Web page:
Ecoscience: The Serengeti Ecosystem

Biologists Anne and Paul Ehrlich walk MOTHER's readers through the fascinating Serengeti ecosystem.


| January/February 1985



Serengeti

When the Serengeti wet season draws to a close, the zebras are the first to move off down the catena.


PHOTO: FOTOLIA/GALYNA ANDRUSHKO

Paul Ehrlich (Bing Professor of Population Studies and Professor of Biological Sciences, Stanford University) and Anne Ehrlich (Senior Research Associate, Department of Biological Sciences, Stanford) are familiar names to ecologists and environmentalists everywhere. But while most folks are aware of the Ehrlichs' popular writing in the areas of ecology and overpopulation (most of us — for instance — have read Paul's book The Population Bomb), few people have any idea of how deeply the Ehrlichs are involved in ecological research (the type that tends to be published only in technical journals and college texts). That's why we're pleased to present this regular semitechnical column by these well-known authors/ecologists/educators.


An ecological system — or ecosystem — consists of all of the plants, animals and microorganisms in a given area together with the interactions of those organisms with their physical environments and with each other. Rather than introduce you to ecosystems through a general description of their properties, we'd like to describe a real one that we think is fascinating. It has been studied quite thoroughly and is probably familiar to you from nature films: the Serengeti ecosystem of northern Tanzania and southern Kenya in East Africa.

That system is more or less self-contained on a plateau encompassing some 10,000 square miles, which is about the size of Maryland. It's bounded on the east by hills and volcanic mountains (which include the famous Ngorongoro Crater), on the south and southwest by rocky woodlands and cultivated areas, on the west by Lake Victoria and on the northwest and north by cultivated land and an escarpment. The plateau lies just south of the equator, reaches an elevation of almost 6,000 feet in the east, and slopes downward to about 4,000 feet at Lake Victoria's shore. Low hills dotted with sparse Acacia woodland typify the western region, and from there stretches eastward a vast expanse of broad, grassy plains.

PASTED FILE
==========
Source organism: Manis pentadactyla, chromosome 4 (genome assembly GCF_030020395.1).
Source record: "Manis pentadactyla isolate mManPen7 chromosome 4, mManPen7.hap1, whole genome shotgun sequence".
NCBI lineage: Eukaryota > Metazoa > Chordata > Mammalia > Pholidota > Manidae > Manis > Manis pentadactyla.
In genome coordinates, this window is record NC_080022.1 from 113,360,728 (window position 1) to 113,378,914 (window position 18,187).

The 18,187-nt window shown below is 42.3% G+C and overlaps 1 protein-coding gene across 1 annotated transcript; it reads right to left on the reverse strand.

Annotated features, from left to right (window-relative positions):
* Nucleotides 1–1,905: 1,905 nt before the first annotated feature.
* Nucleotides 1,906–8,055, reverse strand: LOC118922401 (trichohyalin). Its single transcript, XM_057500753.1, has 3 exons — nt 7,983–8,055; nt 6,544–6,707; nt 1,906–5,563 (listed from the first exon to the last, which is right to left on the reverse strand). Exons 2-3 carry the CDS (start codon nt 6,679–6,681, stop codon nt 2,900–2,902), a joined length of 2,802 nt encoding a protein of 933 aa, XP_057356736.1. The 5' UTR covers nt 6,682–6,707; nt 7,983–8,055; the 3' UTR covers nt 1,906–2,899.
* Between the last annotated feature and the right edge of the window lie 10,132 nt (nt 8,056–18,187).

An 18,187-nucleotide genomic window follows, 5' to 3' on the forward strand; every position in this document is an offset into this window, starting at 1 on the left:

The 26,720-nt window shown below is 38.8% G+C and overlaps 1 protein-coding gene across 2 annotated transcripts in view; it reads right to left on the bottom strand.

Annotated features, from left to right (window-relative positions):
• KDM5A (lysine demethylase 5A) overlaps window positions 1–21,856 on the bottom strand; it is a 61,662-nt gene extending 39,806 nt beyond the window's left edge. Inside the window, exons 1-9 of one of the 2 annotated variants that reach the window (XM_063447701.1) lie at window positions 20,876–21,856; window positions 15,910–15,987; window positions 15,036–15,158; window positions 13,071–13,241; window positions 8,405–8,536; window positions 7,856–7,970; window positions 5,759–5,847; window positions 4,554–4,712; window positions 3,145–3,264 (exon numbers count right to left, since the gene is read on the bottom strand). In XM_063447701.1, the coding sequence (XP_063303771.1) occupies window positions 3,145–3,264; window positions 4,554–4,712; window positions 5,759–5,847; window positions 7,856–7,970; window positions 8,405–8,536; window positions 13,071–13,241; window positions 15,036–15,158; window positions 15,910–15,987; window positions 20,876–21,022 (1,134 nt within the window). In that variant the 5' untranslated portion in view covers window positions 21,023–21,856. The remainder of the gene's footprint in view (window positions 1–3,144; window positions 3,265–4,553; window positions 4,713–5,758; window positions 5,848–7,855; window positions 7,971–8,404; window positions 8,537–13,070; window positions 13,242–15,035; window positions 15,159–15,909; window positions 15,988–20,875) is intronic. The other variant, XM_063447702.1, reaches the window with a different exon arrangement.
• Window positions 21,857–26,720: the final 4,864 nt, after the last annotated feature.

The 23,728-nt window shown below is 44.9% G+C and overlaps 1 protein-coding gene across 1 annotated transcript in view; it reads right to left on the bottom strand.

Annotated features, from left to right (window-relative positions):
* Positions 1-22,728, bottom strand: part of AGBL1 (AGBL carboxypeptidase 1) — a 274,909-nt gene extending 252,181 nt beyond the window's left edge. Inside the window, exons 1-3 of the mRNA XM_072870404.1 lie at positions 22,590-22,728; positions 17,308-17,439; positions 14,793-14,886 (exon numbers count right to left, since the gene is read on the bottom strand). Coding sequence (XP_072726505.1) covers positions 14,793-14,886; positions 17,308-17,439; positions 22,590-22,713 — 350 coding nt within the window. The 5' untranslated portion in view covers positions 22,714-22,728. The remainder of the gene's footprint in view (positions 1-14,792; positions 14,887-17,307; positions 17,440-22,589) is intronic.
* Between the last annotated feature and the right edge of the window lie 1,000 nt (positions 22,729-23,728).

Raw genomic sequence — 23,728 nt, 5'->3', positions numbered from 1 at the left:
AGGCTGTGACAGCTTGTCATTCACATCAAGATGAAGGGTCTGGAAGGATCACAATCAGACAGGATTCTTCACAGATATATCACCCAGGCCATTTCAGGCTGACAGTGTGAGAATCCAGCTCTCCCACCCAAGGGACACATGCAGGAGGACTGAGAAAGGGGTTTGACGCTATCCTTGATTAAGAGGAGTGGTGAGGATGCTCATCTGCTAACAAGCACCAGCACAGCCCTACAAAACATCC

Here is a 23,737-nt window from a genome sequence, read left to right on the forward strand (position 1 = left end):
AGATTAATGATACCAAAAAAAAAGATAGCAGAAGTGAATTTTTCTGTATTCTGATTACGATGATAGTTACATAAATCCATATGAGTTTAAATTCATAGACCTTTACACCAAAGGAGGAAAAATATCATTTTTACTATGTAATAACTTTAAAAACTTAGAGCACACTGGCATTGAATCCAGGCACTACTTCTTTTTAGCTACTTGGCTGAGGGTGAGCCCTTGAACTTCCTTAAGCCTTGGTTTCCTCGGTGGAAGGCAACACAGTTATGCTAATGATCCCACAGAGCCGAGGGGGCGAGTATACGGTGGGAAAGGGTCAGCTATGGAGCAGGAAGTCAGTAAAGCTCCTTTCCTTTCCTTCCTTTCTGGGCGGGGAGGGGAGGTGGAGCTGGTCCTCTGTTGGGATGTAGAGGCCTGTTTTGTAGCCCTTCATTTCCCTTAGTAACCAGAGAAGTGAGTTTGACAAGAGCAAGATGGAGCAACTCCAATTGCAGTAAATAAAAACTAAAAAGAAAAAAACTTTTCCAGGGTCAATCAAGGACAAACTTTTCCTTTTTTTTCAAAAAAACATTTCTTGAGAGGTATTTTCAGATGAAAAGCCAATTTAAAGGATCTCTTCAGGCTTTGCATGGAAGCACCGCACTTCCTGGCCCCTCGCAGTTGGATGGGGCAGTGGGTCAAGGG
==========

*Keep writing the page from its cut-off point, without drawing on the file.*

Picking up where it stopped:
Actually, the ecosystem is best described not geographically but as an area strongly influenced by enormous migratory herds of one species of antelope: the wildebeest, or white-bearded gnu. It's also characterized by the presence of the last great assemblage of wild ungulate (hoofed mammal) species anywhere on this planet.

The Intertropical Convergence Zone

As with other ecosystems, the broad constraints within which the Serengeti system functions are set by its physical environment. In this equatorial setting, the major limiting factor on plant growth is not temperature but moisture, which is provided by an uneven and seasonal rainfall. The rain, in turn, is controlled by movements of a meteorological phenomenon called the Intertropical Convergence Zone, a semipermanent high-pressure belt around which converge the northeast trade winds from the Northern Hemisphere and the southeast trade winds from the Southern Hemisphere. The zone travels seasonally back and forth across the equator.

When it moves south, the convergence zone brings to the Serengeti relatively dry winds from the northeast and a small amount of rain — the "short rains" — starting around November. These rains, which end the dry season, sometimes last only until January and sometimes continue into March. Then the northward movement of the zone brings moisture-laden winds from the southeast. These, originating over the Indian Ocean, produce heavier rains — the "long rains" — from March to May. July through October is the dry season: The grass produced during the wet one can no longer grow.





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